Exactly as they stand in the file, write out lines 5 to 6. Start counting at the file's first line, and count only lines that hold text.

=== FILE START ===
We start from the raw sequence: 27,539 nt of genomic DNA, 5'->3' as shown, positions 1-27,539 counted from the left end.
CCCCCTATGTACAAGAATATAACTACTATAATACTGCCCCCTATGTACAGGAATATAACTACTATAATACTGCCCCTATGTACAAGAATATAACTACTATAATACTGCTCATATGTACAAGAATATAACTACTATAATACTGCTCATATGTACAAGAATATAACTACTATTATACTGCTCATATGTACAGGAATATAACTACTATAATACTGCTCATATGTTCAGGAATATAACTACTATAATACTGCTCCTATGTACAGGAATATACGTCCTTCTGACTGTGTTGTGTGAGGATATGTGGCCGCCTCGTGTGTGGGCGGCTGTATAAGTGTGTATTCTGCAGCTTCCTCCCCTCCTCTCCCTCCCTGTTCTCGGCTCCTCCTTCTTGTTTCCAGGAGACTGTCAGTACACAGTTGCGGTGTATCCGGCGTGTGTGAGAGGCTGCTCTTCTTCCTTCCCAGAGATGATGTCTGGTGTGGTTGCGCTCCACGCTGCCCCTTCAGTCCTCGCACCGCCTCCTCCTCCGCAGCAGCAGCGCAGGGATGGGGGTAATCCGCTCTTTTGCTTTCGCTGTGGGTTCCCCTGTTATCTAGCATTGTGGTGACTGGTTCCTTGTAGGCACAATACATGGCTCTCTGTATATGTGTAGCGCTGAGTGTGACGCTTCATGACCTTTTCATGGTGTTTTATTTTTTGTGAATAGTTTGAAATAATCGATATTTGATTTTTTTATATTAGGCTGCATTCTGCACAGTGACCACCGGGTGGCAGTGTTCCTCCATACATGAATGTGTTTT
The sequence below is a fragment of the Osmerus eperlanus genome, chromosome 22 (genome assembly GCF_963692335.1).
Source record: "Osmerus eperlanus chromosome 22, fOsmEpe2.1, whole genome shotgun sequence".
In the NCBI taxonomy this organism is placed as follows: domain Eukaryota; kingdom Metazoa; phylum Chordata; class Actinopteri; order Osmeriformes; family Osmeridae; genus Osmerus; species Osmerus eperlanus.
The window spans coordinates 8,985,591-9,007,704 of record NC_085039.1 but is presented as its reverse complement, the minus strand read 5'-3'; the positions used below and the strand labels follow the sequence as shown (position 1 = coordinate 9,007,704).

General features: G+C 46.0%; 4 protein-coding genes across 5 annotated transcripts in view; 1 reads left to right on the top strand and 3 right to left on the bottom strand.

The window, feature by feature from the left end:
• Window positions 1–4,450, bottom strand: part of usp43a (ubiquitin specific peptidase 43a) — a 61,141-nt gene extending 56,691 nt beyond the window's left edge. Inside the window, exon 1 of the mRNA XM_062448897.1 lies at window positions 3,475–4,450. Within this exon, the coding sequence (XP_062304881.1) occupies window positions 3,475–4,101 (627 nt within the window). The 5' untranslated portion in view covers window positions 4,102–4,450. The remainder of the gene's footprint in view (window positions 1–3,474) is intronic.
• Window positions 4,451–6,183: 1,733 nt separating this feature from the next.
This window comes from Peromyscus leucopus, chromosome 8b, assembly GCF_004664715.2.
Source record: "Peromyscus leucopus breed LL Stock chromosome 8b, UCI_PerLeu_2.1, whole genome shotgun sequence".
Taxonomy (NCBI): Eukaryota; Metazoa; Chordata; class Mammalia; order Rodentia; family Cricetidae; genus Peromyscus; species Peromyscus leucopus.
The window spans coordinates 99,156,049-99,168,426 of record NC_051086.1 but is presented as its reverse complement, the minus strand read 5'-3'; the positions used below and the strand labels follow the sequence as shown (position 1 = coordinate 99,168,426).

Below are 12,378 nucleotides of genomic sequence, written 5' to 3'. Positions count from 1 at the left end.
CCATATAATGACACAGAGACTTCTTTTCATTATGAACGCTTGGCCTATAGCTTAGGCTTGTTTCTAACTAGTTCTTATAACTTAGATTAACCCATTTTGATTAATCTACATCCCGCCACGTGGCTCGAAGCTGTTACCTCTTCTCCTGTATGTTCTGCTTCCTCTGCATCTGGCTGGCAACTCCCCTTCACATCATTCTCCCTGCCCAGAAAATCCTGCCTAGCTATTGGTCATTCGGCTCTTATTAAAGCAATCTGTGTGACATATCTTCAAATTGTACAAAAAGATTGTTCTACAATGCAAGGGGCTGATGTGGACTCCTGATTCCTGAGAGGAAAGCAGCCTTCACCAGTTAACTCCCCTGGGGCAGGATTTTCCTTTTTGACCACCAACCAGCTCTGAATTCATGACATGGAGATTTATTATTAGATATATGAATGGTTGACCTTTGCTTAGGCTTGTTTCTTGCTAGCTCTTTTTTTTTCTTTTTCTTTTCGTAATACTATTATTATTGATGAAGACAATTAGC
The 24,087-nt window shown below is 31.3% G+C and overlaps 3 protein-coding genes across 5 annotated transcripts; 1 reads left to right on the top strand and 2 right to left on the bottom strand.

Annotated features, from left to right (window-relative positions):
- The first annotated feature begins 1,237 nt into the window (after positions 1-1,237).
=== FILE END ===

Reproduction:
In the NCBI taxonomy this organism is placed as follows: domain Eukaryota; kingdom Metazoa; phylum Chordata; class Actinopteri; order Osmeriformes; family Osmeridae; genus Osmerus; species Osmerus eperlanus.
The window spans coordinates 8,985,591-9,007,704 of record NC_085039.1 but is presented as its reverse complement, the minus strand read 5'-3'; the positions used below and the strand labels follow the sequence as shown (position 1 = coordinate 9,007,704).